Audience Question: Given that history of pet abuse is so critical in determining the risk in an IPV incident, what is the best way to uncover that history of animal abuse? 

Andrew Campbell: I think victims, just from my opinion, obviously put up walls over certain questions that they may be hesitant providing a truthful response to. For reasons obviously, they are often concerned for their own safety and other children. I’m not so sure that they completely necessary understand the connotations of animal abuse at this point. I think that they could be potentially more likely to share that information if asked. And fortunately, many times we don’t have to but people do have they get not to understate the connection that they feel with their children but there is this connection with animals. Victims are maybe more likely to disclose information there and again we are just not asking. I will state that it’s very important to ask about a history of animal abuse, thinking of that individual on intake to ask if she’s had a pet and she said no and the other question was not followed up on later we found she say no because her two beagles were killed by the perpetrator two weeks before the intake. So again it’s very important to ask history of animal abuse because we are really looking at whether it’s occurred in the past because unfortunately many of these animal abusers if they say they were going to do it even more so than other forms of abuse, if they say they’re going to do it, they will do it. We’ll often see these animals being killed and then no longer being in the picture so we want to know about that history of abuse of animals.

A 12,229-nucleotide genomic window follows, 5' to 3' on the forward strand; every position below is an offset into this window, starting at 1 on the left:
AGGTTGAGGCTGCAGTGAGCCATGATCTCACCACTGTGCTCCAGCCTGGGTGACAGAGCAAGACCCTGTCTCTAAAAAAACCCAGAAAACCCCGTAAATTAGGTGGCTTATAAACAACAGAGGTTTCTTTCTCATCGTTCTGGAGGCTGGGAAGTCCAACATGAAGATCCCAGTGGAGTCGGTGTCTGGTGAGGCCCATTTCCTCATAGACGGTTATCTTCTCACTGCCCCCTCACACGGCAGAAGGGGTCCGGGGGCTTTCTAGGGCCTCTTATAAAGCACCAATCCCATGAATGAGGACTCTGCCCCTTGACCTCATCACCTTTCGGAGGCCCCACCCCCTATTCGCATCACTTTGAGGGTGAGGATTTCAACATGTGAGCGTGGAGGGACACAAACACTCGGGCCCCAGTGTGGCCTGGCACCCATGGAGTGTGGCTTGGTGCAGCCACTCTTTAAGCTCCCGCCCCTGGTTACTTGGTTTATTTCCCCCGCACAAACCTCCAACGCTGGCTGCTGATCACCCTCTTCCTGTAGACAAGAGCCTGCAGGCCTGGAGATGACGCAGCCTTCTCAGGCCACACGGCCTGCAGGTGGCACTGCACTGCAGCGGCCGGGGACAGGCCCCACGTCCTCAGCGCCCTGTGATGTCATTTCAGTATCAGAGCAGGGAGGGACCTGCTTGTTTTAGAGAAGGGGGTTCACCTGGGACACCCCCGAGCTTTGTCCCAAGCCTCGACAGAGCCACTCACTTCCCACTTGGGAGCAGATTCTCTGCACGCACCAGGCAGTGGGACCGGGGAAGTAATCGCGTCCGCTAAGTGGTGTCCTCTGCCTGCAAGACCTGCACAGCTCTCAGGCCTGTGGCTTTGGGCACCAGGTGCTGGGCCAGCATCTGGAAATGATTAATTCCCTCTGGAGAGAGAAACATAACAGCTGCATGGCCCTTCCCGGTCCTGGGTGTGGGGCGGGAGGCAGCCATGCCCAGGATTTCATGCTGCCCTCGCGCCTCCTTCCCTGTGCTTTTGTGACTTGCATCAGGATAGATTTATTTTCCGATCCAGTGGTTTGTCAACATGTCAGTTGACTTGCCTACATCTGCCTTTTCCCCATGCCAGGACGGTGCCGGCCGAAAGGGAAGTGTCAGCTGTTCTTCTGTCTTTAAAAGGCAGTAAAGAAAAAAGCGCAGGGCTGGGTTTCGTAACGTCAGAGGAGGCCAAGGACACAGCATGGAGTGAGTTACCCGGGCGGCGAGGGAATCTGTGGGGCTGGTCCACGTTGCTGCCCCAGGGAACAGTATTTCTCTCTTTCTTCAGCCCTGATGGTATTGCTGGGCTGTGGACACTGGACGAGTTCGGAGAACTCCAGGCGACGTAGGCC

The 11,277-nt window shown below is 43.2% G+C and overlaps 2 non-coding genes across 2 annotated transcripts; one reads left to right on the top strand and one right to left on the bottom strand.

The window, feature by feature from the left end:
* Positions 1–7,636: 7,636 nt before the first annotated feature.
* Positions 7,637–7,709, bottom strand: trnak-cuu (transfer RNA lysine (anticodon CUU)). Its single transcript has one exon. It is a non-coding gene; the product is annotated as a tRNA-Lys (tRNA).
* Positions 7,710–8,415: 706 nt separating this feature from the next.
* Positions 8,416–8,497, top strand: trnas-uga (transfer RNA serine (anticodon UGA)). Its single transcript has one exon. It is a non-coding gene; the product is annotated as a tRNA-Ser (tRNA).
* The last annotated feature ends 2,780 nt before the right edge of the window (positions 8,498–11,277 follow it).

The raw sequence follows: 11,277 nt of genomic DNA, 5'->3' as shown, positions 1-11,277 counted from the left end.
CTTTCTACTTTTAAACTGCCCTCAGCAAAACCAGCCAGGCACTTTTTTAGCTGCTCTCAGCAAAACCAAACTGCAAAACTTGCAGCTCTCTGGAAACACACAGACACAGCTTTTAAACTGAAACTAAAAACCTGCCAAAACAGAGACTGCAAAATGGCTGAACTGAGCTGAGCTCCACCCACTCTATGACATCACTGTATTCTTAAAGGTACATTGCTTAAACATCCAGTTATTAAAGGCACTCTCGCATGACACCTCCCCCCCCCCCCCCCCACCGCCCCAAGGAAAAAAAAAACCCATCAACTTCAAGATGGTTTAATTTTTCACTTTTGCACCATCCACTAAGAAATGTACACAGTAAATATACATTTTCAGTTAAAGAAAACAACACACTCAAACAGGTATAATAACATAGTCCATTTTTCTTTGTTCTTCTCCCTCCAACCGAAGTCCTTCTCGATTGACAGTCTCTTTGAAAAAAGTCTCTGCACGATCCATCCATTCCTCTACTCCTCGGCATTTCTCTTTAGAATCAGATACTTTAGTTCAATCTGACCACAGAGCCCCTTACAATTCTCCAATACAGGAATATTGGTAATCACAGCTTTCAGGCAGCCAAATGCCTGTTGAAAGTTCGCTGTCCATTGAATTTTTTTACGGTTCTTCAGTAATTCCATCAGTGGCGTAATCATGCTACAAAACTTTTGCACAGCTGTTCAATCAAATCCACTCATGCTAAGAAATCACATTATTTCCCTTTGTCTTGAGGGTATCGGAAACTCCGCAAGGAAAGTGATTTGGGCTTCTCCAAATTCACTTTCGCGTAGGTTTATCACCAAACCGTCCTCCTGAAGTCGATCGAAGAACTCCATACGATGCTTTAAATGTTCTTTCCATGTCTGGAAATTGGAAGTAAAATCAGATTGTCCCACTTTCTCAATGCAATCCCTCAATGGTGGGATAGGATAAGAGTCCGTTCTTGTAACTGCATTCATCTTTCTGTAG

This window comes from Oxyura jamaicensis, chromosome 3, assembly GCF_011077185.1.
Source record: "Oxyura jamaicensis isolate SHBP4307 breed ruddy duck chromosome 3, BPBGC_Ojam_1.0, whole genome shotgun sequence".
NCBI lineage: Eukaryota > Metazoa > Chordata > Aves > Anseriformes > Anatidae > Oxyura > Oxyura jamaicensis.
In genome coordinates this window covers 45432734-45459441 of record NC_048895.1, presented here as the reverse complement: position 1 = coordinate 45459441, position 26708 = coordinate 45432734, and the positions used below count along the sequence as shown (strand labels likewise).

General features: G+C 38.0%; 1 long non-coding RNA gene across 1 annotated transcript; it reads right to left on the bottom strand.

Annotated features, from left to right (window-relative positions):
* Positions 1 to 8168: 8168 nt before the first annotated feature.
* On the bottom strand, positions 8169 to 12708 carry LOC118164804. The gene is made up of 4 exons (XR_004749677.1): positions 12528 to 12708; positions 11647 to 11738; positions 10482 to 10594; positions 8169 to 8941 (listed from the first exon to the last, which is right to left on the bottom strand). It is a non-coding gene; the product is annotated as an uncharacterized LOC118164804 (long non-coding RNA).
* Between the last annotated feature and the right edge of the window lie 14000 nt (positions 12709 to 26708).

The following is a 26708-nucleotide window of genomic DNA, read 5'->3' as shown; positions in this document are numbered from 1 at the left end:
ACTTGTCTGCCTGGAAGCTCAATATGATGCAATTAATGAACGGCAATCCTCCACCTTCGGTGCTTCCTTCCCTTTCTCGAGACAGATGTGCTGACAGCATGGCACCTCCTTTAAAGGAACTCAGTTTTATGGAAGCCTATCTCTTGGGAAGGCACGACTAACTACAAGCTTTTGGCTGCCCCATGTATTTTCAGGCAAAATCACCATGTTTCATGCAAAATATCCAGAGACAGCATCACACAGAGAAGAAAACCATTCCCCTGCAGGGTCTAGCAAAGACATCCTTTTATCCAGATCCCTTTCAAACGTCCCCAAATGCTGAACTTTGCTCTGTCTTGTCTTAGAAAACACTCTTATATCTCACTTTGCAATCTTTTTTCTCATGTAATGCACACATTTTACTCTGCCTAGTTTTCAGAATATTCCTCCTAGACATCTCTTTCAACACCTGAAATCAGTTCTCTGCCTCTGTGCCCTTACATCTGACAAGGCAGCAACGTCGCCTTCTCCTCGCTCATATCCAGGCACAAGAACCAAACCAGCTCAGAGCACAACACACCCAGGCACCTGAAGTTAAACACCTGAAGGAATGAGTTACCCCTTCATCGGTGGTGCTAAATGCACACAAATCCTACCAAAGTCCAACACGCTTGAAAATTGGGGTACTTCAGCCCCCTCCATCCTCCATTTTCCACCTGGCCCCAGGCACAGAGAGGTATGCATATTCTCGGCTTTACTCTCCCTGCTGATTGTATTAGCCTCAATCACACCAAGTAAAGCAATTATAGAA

Audience Question: What suggestions do you have for law enforcement to corroborate emotional abuse? 

Andrew Campbell: Very difficult to be honest. I think there’s a huge barrier that we’re still facing particularly in the courtroom but I think we are working our way there. For that individual, I will ask that you e-mail me. I’ll send you all the information that I have. I think one of the big first step is education but we are still far behind on understanding that this emotional injury. Again, obviously we’re concerned on fatal injury and I understand the threat of it physically and sexually. But these emotional injuries are the one that really are psycho-creating. These injuries are the one that children will not recover from without intervention, so in my mind, these emotions, these are often most important. But we’re seeing that fact that they’re not visually symptomatic often making it difficult in the courts. I would send a show that there’s good research in science that show the effect of toxic stress and how that affects these children. We’re also looking at working on tying in this idea of animal abuse because I think that can be effective too. When we look at the types of things, we know the injury is there it’s just how to prove it. If the individual or anyone else is interested please e-mail me and I will send you whatever I have on the topic. I think there’s a lot more work that needs to be done for us to understand these types of injuries and what we’re pushing for during the court systems but I think we are starting to make progress there and I’ll send whatever I have available.


Click Here to Watch a Recording of Domestically Violent Homes: Threats of Harm for Children.